Researchers uncover how dietary fiber fuels gut health maintaining cells

698e019f-b58f-4017-ad85-ff3b8fa152baarticleimage.jpg

11 Aug 2017 --- Researchers at UC Davis Health have discovered how by-products of the digestion of dietary fiber by gut microbes act as the right fuel to aid intestinal cells in maintaining gut health. The findings are significant because they identify a potential therapeutic target for rebalancing gut microbiota, adding to a growing body of knowledge on the complex interplay between gut microbiota and dietary fiber.

The research was published in the journal Science, and an accompanying Insights / Perspectives article in the same issue describes gut microbes as “partners” in the body's defense against potentially infectious agents, such as Salmonella.

According to Andreas Bäumler, professor of medical microbiology and immunology at UC Davis Health and senior author of the study, the research suggests that feeding the beneficial microbes in our intestines dietary fiber, their preferred source of sustenance, may be one of the best approaches to maintaining gut health.

“While it is known that the gut is the site of constant turf wars between microbes, our research suggests that signals generated by beneficial microbes drive the intestinal tract to limit resources that could lead to an expansion of potentially harmful microbes,” he says.

Resident gut microbes metabolize indigestible dietary fiber to produce short-chain fatty acids, which signal cells lining the large bowel to maximize oxygen consumption, thereby limiting the amount of oxygen diffusing into the gut lumen (the open space within the intestine that comes into direct contact with digested food.)

“Interestingly, the beneficial gut bacteria that are able to breakdown fiber don't survive in an environment rich in oxygen, which means that our microbiota and intestinal cells work together to promote a virtuous cycle that maintains gut health,” says Mariana X. Byndloss, assistant project scientist and first author on the study.

The new research identified the host receptor peroxisome proliferator receptor gamma (PPARg) as the regulator responsible for maintaining this cycle of protection.

“When this host signaling pathway malfunctions, it leads to increased oxygen levels in the gut lumen,” Bäumler says. “These higher oxygen levels make us more susceptible to aerobic enteric pathogens such as Salmonella or Escherichia coli, which use oxygen to edge out competing beneficial microbes.”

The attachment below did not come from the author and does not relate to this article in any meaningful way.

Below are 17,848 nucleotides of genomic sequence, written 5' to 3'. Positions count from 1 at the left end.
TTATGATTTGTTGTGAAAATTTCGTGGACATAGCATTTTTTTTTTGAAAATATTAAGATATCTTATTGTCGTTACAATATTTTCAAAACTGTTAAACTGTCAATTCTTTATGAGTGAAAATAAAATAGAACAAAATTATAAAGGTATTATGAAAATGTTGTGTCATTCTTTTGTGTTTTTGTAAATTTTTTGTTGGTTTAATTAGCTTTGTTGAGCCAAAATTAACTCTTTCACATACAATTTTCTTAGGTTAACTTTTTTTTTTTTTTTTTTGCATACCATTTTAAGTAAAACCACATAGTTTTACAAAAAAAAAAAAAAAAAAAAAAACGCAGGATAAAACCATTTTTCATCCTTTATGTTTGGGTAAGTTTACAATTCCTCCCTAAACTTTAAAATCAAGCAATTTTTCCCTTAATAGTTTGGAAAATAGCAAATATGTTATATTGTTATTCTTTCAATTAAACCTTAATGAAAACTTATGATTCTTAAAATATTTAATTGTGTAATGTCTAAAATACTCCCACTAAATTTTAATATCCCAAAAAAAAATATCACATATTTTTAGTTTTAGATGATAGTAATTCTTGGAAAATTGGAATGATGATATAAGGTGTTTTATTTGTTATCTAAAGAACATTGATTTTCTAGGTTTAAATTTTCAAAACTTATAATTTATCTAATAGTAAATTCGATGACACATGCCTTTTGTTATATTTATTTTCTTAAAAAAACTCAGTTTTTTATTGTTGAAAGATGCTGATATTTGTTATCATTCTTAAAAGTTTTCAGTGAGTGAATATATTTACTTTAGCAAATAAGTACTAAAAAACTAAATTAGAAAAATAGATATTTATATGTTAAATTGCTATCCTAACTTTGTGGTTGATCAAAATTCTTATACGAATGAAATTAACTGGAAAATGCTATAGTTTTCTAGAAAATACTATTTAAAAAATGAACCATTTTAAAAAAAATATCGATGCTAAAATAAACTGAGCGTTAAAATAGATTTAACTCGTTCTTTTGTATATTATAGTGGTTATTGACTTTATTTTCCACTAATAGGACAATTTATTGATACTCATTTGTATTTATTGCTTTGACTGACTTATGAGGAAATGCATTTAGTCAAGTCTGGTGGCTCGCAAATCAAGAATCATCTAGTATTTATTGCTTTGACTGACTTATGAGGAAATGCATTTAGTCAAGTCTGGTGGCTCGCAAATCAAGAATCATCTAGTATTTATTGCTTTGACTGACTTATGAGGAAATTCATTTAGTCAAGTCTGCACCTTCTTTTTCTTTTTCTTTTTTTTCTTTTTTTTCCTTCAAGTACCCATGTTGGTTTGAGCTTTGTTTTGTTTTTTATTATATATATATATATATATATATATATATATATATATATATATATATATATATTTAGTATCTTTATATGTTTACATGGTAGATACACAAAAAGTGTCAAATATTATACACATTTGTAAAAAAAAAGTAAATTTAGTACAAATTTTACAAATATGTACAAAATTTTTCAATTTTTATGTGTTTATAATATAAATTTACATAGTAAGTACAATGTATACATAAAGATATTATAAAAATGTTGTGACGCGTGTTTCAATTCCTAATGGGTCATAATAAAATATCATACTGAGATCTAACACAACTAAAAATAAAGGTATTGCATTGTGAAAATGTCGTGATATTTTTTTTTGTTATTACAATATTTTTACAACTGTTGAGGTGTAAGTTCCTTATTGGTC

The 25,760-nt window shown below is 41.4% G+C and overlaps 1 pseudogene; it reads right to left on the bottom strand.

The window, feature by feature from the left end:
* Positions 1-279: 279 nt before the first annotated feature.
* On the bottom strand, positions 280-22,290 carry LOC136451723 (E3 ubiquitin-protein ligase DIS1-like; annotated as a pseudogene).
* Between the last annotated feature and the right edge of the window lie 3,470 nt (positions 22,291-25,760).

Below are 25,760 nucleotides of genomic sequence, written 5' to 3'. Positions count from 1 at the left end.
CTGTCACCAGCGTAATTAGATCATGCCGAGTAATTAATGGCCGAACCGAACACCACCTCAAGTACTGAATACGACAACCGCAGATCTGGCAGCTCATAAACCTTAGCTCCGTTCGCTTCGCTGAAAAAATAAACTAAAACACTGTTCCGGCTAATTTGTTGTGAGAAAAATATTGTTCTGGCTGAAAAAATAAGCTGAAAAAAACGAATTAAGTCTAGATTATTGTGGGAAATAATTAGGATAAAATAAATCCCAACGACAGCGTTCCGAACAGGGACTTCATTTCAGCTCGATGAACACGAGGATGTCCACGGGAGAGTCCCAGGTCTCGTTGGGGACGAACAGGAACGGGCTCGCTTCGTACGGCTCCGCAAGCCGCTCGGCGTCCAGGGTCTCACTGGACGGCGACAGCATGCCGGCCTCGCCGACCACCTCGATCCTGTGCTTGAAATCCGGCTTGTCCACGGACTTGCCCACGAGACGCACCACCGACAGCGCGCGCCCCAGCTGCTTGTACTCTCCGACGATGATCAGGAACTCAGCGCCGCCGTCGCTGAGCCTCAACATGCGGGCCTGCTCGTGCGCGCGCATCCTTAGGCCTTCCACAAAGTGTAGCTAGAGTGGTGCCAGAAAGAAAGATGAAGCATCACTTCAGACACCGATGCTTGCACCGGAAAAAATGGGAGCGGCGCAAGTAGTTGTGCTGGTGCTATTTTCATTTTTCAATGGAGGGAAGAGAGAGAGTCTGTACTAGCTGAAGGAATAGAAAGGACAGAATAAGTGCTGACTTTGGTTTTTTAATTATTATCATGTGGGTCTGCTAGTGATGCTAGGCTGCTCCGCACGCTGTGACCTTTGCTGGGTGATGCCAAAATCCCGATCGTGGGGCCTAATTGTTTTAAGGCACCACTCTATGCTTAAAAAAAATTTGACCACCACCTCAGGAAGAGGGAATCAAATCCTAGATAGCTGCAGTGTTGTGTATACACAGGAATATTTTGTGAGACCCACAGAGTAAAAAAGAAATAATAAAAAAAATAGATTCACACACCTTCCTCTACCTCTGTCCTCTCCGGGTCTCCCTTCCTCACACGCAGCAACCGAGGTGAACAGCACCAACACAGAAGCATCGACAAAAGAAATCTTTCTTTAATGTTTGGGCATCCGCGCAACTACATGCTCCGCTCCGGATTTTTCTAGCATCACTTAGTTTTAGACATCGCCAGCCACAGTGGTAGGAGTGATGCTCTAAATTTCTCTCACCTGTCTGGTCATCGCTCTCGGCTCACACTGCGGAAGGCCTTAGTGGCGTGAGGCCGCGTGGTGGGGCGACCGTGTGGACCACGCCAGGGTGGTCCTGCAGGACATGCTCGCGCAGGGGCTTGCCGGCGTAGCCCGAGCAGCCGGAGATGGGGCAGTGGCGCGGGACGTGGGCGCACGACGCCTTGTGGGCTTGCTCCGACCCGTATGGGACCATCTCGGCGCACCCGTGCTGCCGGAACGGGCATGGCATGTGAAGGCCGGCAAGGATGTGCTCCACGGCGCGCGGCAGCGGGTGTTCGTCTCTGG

Related Articles

Nutrition & Health News

Taking iron supplements every other day may help with absorption

20 Oct 2017 --- A study has found that in iron-depleted women, providing iron supplements daily as divided doses increases serum hepcidin and reduces iron absorption. According to the results, providing iron supplements on alternate days and in single doses optimizes iron absorption and might be a preferable dosing regimen.

Nutrition & Health News

Obesity’s many risks may include worsening asthma in children

20 Oct 2017 --- Obesity has been found to be a risk factor for repeated hospital admissions among children in Japan hospitalized for asthma, researchers report in a Pediatric Allergy & Immunology study. Asthma and obesity are common chronic illnesses and public health problems for children in developed countries like Japan. The prevalence of asthma and obesity is increasing, and the study authors note that several studies reported an association between obesity and asthma in children.

Food Ingredients News

Taiyo’s Sunfiber earns Monash University’s Low FODMAP Certification

20 Oct 2017 --- Nutritional ingredient company Taiyo has announced that its premium branded ingredient Sunfiber is the first fiber and first standalone ingredient to become a Monash University Low FODMAP Certified product. Sunfiber, made from guar bean, is also one of the only soluble fiber ingredients approved by the FDA in 2016 to be listed as a dietary fiber.

Nutrition & Health News

Satiety: Mushrooms may trump meat in helping to feel fuller for longer

19 Oct 2017 --- If breakfast is the most important meal of the day, then a new Mushroom Council-funded study suggests mushrooms may be one of the most important ingredients. The study on satiety, published in the October issue of the journal Appetite, indicates that eating a mushroom-rich breakfast may result in less hunger and a greater feeling of fullness after a mushroom breakfast compared to a meat breakfast.

Nutrition & Health News

Health claims on snack bar packaging lead to better consumer sensory acceptance: study

19 Oct 2017 --- A study looking into the influence of package and health-related claims on perception and sensory acceptability of snack bars has found that when health claims were given to consumers, a better sensory acceptance was observed. Among other findings, package attributes, price and flavor were also highlighted on purchase intention of bars.

More Articles
URL : http://www.nutritioninsight.com:80/news/researchers-uncover-how-dietary-fiber-fuels-gut-health-maintaining-cells.html